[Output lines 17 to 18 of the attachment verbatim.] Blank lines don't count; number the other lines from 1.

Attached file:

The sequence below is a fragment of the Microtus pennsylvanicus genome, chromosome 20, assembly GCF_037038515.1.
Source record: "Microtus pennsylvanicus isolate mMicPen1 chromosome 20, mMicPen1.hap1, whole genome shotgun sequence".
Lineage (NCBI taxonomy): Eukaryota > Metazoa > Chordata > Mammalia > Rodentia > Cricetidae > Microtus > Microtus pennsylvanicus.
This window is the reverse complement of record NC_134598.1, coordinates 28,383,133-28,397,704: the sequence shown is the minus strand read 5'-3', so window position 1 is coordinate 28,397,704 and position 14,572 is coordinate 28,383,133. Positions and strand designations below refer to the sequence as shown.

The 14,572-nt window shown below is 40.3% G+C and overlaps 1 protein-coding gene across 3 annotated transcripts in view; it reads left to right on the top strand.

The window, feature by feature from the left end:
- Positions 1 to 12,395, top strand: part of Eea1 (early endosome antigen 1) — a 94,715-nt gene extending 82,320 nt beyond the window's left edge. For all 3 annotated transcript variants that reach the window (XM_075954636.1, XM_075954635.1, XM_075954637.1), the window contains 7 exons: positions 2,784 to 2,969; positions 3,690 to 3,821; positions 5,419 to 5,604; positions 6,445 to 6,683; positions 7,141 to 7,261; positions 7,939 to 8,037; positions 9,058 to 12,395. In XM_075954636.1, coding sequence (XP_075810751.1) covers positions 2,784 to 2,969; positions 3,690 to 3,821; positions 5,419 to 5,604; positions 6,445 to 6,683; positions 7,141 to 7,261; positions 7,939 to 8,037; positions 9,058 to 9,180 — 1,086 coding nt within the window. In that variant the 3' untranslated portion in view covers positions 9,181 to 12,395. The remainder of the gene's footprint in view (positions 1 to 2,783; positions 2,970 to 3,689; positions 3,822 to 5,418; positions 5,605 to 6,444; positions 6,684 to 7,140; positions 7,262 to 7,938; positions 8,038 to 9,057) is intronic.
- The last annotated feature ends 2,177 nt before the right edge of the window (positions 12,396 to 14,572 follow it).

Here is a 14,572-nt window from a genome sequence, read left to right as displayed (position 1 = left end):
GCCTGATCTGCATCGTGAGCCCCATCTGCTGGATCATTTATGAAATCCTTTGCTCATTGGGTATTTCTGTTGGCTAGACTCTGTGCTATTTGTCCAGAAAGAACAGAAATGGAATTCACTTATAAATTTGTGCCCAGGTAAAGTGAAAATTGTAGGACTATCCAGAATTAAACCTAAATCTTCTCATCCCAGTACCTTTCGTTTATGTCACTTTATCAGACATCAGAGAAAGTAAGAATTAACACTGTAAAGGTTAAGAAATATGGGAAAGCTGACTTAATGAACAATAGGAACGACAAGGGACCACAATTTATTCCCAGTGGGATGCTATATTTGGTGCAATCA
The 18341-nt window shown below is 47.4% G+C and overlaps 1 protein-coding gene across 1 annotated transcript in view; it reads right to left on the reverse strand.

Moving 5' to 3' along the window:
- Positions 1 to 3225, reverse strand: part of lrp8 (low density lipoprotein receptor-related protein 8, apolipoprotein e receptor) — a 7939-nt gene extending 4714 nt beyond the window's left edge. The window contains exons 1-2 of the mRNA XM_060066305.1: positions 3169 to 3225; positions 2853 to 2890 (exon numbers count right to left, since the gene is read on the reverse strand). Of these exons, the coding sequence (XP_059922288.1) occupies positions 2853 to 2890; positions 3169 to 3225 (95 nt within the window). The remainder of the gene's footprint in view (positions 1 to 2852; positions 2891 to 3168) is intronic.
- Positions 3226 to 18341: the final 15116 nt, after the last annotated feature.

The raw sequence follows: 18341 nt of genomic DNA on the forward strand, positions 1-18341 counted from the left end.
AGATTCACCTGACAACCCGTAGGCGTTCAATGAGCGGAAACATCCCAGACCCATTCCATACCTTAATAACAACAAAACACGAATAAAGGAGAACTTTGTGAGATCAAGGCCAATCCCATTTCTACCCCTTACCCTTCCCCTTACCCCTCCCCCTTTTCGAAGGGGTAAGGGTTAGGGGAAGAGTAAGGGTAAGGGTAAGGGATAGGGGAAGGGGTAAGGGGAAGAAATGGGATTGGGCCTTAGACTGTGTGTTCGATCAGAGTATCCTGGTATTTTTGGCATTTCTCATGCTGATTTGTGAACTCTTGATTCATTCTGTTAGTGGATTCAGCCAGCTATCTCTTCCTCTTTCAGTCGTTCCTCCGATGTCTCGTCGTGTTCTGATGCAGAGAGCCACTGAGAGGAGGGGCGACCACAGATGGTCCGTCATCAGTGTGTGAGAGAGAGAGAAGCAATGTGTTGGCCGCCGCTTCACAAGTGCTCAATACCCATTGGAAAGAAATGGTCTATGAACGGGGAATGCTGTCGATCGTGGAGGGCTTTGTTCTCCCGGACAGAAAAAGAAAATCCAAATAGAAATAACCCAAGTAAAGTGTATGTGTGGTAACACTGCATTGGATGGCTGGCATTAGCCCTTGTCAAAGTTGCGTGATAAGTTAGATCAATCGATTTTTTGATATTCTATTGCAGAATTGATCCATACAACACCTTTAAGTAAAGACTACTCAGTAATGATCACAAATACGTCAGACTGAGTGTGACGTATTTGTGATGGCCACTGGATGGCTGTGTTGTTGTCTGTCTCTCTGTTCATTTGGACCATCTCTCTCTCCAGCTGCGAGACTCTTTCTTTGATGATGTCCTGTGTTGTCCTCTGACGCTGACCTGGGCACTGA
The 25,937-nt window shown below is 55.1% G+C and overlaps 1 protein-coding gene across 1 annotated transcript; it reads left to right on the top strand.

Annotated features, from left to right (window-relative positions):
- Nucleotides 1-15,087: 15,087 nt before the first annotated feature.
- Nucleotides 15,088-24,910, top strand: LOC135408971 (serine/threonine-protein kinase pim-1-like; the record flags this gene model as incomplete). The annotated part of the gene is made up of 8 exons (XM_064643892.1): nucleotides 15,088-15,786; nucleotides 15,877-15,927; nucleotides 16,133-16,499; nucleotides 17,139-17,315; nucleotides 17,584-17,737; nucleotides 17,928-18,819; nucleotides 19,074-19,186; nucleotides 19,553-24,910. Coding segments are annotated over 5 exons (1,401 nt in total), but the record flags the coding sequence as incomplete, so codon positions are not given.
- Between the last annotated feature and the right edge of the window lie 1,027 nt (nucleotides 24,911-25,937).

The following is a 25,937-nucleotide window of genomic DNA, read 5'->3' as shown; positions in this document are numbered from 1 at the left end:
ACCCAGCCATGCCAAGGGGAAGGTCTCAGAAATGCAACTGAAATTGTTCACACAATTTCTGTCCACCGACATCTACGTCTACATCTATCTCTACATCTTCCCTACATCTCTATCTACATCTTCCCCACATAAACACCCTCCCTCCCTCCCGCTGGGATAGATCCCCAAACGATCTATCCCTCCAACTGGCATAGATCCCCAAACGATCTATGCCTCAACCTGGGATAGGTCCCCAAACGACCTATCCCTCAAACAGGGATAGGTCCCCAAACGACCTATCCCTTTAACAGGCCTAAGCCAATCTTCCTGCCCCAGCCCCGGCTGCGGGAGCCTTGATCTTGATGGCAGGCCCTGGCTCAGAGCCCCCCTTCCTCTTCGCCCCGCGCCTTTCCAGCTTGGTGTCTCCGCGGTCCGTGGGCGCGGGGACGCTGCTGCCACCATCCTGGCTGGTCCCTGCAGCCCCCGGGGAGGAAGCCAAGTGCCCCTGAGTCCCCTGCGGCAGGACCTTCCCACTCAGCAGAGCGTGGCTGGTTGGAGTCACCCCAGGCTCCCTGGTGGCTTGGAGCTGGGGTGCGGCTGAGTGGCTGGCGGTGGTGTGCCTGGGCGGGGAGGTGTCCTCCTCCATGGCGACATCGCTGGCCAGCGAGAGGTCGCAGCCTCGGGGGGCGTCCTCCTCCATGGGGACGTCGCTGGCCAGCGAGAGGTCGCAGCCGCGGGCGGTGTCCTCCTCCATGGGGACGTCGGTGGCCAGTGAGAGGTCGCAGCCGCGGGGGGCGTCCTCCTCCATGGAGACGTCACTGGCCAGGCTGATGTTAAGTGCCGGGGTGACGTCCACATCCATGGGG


The 25,937-nt window shown below is 55.1% G+C and overlaps 1 protein-coding gene across 1 annotated transcript; it reads left to right on the top strand.

Annotated features, from left to right (window-relative positions):